From the intricate designs of gold covering the walls to the elaborate chandeliers hanging about the hall, my peers and I in the Cleveland Orchestra Youth Orchestra provided concert-goers at the Mozarteum in Salzburg an astonishing and truly tremendous last concert in Europe. Unfortunately, the 2012 tour has come to a close, drawing an end to many hours of arduous rehearsal and demanding travel. Although this may be true, it closes a chapter in many of our lives because we will no longer call ourselves members of the prestigious Cleveland Orchestra Youth Orchestra. Those of us who were seniors this year finished high school, committed to a college or conservatory and created a plan to continue our education in a field that suits our particular interests. However, I cannot provide in words the feelings of emotion, growth, ambition, and pure exhilaration that all of the members of COYO and the entire organization feel after this extraordinary year and absolutely phenomenal tour. Through all of our sightseeing, travelling, rehearsing, and performing, I feel that this orchestra has become one in a variety of ways. Most importantly, the sound we have created no longer comes across to listeners as a group of individuals. I think most would agree with me that the music we have been creating is now one group of musicians, creating one sound. Meaning, through one sound, we are united, giving audiences a feeling of immaculate enjoyment while listening to our repertoire. Under such an impeccable director along with remarkable guidance from this marvelous organization, there is no excuse for any other outcome. It saddens me greatly that my last of four seasons as a COYO member has finished, but I will forever feel blessed to call myself a member of this unbelievable orchestra. It has truly been one of the best experiences of my life and I am utterly grateful for the opportunity to spend my last days as a member of COYO performing in cities such as Prague, Vienna and Salzburg. I feel that this tour has been similar to an incredible dream that one does not want to awake from. I think I can speak for many of us when I say that it will take quite some time to ‘get back to reality’ after this breathtaking tour. I cannot thank those involved with this tour enough. I know without such a foundation in our organization, families and teachers, this experience and opportunity would not have been possible. It has been a pleasure to provide a bit of information to readers of my blog regarding this tour. I especially thank you for following along and supporting our endeavors. I hope that all of you will attend next year’s COYO concerts and show support to this incredible orchestra, you will not regret it.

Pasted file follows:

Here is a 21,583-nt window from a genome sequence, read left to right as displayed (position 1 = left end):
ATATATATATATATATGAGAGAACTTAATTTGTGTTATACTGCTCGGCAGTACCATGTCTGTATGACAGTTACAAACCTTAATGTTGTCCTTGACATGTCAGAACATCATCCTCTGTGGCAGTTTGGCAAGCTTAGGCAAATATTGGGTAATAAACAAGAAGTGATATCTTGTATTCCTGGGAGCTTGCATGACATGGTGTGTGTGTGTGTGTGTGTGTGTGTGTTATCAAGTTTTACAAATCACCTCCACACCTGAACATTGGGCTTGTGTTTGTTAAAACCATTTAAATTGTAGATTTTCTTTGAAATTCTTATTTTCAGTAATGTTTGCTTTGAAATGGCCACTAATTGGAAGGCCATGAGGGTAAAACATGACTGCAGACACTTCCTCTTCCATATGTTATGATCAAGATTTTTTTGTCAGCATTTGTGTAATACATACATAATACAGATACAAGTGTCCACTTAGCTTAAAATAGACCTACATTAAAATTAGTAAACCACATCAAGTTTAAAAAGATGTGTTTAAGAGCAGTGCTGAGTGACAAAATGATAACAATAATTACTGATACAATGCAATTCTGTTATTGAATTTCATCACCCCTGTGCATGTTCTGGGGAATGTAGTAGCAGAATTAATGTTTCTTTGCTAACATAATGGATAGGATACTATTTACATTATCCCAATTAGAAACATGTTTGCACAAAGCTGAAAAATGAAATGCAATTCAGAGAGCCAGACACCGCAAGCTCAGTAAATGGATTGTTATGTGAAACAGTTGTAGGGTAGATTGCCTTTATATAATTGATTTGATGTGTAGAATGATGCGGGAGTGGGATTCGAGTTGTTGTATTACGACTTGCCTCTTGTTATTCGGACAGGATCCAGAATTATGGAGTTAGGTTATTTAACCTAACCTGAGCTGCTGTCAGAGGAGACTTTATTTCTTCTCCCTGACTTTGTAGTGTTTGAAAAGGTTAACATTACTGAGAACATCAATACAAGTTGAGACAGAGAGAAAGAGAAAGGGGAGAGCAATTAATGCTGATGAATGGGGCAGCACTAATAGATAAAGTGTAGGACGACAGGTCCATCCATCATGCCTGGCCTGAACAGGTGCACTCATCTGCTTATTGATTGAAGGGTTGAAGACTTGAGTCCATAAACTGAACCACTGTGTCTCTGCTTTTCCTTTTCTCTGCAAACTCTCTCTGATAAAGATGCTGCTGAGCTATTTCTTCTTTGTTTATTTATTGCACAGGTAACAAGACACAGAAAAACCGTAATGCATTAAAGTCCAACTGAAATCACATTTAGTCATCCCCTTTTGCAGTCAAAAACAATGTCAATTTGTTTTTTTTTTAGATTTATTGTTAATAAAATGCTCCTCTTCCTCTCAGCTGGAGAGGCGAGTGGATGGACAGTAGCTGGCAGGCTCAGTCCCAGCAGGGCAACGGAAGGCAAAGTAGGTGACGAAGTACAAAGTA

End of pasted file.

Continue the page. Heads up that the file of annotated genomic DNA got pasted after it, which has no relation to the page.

Ryan Kearns, violin
Before bussing out to Salzburg, we stopped at the Musikverein and the Zentralfriedhof. In the Musikverein or “Society of Music Lovers,” we saw many concert and rehearsal halls along with busts of famous composers and conductors who had worked there. We also saw the hall where the Vienna New Year’s Eve concert was held. At the Zentralfriedhof, we saw the graves of such great composers at Brahms, Beethoven, Strauss, and many others. This was a very unique experience and we all enjoyed this excursion. Upon leaving, we loaded the busses for Salzburg with a quick stop in Lin – the hometown of Franz Welser-Most. Linz was a very nice and quaint city. We only had enough time to eat and chat a bit, but still liked being there for the time. Once finally in Salzburg, we unpacked at the hotel and headed out for dinner. This restaurant was in a very beautiful area and I enjoyed the scenic walk we took to get there.
Today was mostly a travel day and relatively uneventful, but it was relaxing and fun, as well. We all had time to rest and are now prepared for our next and final concert of our tour tomorrow in the Mozarteum!
Emily Rees, trombone